But behind a small screen is a dog mauling a small child. I assume that everyone’s issues would suddenly count for nothing and all attention would now turn to the suffering child with the purpose of relieving her. Many would be willing to sacrifice their situation/pleasure in order to relieve the suffering of that child, and probably everyone would be willing to do so if it was a defenceless baby that was being tortured horrifically and the baby was your own.

I want to argue that it does not matter if it is your own child or a complete stranger, as suffering is suffering to that person and that person has value to others, if not you. And any person, as a human being represents you or a loved one. Most laws do this by protecting the rights of the innocent or suspect as much as anyone else. The same rights apply. Hitler would have been accorded the same human dignity whilst on trial as any innocent citizen.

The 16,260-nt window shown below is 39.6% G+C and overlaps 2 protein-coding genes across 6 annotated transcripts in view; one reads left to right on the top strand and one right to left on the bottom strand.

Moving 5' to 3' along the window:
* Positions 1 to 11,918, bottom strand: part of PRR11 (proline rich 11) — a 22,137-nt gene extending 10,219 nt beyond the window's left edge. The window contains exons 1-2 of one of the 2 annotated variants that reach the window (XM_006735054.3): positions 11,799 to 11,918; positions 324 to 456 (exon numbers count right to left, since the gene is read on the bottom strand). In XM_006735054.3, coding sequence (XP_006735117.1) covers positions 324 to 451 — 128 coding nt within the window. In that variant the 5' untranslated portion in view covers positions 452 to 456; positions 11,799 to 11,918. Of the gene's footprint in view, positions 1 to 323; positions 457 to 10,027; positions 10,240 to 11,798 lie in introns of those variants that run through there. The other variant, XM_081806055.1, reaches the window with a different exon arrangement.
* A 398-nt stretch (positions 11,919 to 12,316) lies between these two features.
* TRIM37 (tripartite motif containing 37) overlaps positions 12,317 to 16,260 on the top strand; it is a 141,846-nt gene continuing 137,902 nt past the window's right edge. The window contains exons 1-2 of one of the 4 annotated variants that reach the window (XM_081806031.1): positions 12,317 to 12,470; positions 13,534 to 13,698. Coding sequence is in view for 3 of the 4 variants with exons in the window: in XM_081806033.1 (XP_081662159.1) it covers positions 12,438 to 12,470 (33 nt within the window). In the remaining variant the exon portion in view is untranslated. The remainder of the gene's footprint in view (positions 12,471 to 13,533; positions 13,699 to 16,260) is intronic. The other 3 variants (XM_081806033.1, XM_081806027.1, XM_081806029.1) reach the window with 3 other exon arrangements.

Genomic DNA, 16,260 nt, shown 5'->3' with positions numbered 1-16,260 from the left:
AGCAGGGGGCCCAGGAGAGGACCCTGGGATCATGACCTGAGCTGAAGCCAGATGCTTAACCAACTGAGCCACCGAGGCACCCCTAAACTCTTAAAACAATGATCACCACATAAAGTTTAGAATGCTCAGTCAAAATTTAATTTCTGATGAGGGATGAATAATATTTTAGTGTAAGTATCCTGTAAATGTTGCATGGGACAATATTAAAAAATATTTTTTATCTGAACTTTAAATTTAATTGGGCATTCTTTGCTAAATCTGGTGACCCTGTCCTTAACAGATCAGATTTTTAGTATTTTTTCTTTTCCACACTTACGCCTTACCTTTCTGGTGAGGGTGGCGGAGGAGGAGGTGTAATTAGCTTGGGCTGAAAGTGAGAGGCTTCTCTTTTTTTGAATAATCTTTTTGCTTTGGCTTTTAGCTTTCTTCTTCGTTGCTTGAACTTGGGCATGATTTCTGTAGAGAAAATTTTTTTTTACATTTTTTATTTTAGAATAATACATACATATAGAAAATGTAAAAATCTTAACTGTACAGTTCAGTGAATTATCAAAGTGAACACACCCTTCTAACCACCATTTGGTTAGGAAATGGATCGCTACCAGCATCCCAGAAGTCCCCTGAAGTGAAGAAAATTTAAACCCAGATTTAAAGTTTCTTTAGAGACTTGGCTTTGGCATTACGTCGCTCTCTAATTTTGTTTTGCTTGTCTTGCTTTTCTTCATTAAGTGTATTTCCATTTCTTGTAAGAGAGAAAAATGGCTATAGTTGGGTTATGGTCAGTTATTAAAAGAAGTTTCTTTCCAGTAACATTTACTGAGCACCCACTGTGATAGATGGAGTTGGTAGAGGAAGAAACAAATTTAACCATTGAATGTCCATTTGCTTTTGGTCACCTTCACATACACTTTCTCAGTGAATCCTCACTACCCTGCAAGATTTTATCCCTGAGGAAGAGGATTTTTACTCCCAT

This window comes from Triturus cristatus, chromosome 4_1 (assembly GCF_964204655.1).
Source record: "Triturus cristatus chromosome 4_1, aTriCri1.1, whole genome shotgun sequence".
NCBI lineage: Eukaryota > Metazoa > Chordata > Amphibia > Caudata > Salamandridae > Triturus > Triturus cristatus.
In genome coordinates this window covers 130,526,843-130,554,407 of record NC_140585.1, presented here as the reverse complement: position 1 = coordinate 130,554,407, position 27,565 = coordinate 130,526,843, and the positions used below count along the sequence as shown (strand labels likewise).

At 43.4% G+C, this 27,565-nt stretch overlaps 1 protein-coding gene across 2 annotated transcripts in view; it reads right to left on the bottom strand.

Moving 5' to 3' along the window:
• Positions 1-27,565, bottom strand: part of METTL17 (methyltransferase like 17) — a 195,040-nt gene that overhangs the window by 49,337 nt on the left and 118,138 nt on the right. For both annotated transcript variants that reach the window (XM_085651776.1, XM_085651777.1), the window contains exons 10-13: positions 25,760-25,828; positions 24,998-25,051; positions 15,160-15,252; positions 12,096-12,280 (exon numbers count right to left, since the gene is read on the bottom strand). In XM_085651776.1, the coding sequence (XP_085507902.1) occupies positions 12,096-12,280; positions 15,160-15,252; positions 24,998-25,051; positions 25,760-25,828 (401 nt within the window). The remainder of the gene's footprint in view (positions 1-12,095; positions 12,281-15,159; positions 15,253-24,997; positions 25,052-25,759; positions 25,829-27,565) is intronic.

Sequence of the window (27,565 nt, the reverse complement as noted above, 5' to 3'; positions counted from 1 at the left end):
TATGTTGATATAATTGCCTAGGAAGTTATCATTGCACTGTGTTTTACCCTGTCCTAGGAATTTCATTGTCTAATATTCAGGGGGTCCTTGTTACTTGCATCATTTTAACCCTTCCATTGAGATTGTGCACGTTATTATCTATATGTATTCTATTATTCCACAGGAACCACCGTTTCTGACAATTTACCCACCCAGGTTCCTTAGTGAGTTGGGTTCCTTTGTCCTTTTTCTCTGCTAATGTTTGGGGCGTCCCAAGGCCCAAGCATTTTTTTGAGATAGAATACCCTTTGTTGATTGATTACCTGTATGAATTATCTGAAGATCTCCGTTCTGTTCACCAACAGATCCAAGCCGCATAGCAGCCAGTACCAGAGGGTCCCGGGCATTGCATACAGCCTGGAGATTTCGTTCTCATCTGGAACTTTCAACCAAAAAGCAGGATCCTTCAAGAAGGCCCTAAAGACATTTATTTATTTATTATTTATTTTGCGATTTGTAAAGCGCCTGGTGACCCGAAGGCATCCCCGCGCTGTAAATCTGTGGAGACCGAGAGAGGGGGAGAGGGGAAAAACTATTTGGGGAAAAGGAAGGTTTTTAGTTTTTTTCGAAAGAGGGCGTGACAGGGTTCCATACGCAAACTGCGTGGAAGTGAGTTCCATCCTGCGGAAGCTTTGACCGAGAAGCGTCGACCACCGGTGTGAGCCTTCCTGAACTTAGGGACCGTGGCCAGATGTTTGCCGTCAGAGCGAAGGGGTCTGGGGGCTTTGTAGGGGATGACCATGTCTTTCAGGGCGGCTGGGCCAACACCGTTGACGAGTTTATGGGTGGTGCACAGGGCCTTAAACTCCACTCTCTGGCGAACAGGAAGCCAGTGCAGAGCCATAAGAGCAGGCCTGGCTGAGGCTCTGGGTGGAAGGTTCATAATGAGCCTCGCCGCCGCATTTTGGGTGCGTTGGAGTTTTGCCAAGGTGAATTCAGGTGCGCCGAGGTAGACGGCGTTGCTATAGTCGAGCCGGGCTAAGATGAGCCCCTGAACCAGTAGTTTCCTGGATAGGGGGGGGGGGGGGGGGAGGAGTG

We also have to consider what level of suffering is worth the cost of what level of pleasure. You might be willing to have or risk a grazed knee in exchange for an average life, and life is a gamble – we don’t know what life will throw at us.

What if you KNEW you would have an awful life, or your potential offspring would. Really awful. Some people can even know this due to certain genetic or inheritable condition. Is there a limit where you would say that it is not worth it?

Taking this a logical step further; we KNOW that right now, tens of thousands of people (or more) are suffering horrifically right now. Not a second goes by when this is not happening to someone somewhere, often behind closed doors and sometimes on a 10/10 level of pain. Torture, rape, illness, accident, deprivation, abuse, burning, natural disasters, disease, starvation etc. How many of these cases (each of which, ‘represents’ someone you love) and how bad must even one be, for you to be willing to do anything or make any sacrifice for it to end, forever, instantly?